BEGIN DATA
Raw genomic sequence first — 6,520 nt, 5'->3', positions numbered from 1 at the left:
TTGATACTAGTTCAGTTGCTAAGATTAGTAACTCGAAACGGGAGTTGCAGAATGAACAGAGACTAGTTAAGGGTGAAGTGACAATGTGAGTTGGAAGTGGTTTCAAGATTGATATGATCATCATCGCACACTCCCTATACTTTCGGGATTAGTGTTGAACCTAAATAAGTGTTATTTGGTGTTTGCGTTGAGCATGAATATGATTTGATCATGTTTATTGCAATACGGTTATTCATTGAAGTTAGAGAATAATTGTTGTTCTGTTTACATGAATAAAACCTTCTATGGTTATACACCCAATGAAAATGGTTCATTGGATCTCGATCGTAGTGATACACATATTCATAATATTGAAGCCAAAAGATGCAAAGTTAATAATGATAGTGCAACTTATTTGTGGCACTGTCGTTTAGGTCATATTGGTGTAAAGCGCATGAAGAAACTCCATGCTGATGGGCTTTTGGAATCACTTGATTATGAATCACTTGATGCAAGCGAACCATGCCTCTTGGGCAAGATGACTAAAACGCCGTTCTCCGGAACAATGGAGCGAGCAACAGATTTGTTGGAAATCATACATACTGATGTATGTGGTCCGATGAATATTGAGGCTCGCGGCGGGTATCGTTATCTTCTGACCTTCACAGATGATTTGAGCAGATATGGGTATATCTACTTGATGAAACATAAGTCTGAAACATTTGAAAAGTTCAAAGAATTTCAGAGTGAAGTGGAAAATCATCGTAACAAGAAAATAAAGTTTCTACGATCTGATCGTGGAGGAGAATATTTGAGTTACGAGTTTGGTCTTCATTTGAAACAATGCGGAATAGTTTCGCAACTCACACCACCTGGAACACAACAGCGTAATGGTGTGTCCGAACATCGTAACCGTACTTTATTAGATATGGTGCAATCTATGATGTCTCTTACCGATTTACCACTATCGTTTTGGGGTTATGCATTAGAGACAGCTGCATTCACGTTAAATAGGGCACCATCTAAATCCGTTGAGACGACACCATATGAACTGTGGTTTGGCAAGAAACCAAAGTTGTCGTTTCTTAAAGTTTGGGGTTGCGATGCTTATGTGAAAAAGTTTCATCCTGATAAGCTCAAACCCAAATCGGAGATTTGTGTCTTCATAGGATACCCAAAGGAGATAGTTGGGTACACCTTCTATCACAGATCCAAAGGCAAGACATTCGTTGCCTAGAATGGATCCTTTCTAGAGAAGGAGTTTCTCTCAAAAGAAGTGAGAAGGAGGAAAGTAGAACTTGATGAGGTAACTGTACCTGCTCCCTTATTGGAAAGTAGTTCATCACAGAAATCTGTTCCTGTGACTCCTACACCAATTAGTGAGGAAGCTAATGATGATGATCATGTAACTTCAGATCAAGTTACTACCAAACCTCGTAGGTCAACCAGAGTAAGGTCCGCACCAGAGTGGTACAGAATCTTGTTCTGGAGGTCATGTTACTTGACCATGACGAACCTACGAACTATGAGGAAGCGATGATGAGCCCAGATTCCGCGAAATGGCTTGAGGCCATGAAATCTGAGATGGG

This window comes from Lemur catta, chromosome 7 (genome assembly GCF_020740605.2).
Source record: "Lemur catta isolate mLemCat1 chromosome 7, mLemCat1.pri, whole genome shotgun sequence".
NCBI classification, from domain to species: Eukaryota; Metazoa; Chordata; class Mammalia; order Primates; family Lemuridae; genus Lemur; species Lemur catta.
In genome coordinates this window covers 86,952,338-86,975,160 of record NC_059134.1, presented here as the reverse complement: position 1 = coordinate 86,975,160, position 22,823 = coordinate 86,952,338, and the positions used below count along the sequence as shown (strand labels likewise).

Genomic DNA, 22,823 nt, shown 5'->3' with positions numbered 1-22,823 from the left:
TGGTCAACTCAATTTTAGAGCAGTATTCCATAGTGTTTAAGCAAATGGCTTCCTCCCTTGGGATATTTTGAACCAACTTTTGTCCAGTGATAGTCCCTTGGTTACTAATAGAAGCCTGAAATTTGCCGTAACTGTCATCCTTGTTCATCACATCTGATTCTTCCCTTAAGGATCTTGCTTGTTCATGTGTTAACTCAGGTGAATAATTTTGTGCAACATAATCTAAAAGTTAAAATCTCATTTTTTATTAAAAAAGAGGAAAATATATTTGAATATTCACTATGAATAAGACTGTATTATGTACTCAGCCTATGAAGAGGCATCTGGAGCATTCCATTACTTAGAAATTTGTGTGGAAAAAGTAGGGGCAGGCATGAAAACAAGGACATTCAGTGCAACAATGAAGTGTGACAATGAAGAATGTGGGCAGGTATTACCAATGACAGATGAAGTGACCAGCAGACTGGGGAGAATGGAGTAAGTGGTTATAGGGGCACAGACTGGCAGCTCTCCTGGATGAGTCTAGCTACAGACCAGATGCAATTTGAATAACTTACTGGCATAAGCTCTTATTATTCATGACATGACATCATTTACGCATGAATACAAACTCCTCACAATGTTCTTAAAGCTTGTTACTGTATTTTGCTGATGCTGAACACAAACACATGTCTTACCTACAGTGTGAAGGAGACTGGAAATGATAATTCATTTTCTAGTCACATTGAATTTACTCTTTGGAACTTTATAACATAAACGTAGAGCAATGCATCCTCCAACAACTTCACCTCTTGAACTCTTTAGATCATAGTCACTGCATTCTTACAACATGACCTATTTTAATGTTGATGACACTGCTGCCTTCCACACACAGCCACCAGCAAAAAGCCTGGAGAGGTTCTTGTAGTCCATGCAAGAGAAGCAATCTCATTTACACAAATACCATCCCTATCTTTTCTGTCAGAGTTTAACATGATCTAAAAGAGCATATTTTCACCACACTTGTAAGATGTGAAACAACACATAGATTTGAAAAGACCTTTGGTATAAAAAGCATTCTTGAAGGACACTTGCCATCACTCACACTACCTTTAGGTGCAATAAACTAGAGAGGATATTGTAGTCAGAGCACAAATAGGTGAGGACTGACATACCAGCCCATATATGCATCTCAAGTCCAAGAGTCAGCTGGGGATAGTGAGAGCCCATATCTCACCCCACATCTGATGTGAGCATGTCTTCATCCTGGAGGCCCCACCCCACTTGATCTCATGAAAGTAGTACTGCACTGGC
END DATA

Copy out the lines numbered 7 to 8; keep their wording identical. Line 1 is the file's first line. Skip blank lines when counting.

Genomic DNA, 22,823 nt, shown 5'->3' with positions numbered 1-22,823 from the left:
TGGTCAACTCAATTTTAGAGCAGTATTCCATAGTGTTTAAGCAAATGGCTTCCTCCCTTGGGATATTTTGAACCAACTTTTGTCCAGTGATAGTCCCTTGGTTACTAATAGAAGCCTGAAATTTGCCGTAACTGTCATCCTTGTTCATCACATCTGATTCTTCCCTTAAGGATCTTGCTTGTTCATGTGTTAACTCAGGTGAATAATTTTGTGCAACATAATCTAAAAGTTAAAATCTCATTTTTTATTAAAAAAGAGGAAAATATATTTGAATATTCACTATGAATAAGACTGTATTATGTACTCAGCCTATGAAGAGGCATCTGGAGCATTCCATTACTTAGAAATTTGTGTGGAAAAAGTAGGGGCAGGCATGAAAACAAGGACATTCAGTGCAACAATGAAGTGTGACAATGAAGAATGTGGGCAGGTATTACCAATGACAGATGAAGTGACCAGCAGACTGGGGAGAATGGAGTAAGTGGTTATAGGGGCACAGACTGGCAGCTCTCCTGGATGAGTCTAGCTACAGACCAGATGCAATTTGAATAACTTACTGGCATAAGCTCTTATTATTCATGACATGACATCATTTACGCATGAATACAAACTCCTCACAATGTTCTTAAAGCTTGTTACTGTATTTTGCTGATGCTGAACACAAACACATGTCTTACCTACAGTGTGAAGGAGACTGGAAATGATAATTCATTTTCTAGTCACATTGAATTTACTCTTTGGAACTTTATAACATAAACGTAGAGCAATGCATCCTCCAACAACTTCACCTCTTGAACTCTTTAGATCATAGTCACTGCATTCTTACAACATGACCTATTTTAATGTTGATGACACTGCTGCCTTCCACACACAGCCACCAGCAAAAAGCCTGGAGAGGTTCTTGTAGTCCATGCAAGAGAAGCAATCTCATTTACACAAATACCATCCCTATCTTTTCTGTCAGAGTTTAACATGATCTAAAAGAGCATATTTTCACCACACTTGTAAGATGTGAAACAACACATAGATTTGAAAAGACCTTTGGTATAAAAAGCATTCTTGAAGGACACTTGCCATCACTCACACTACCTTTAGGTGCAATAAACTAGAGAGGATATTGTAGTCAGAGCACAAATAGGTGAGGACTGACATACCAGCCCATATATGCATCTCAAGTCCAAGAGTCAGCTGGGGATAGTGAGAGCCCATATCTCACCCCACATCTGATGTGAGCATGTCTTCATCCTGGAGGCCCCACCCCACTTGATCTCATGAAAGTAGTACTGCACTGGC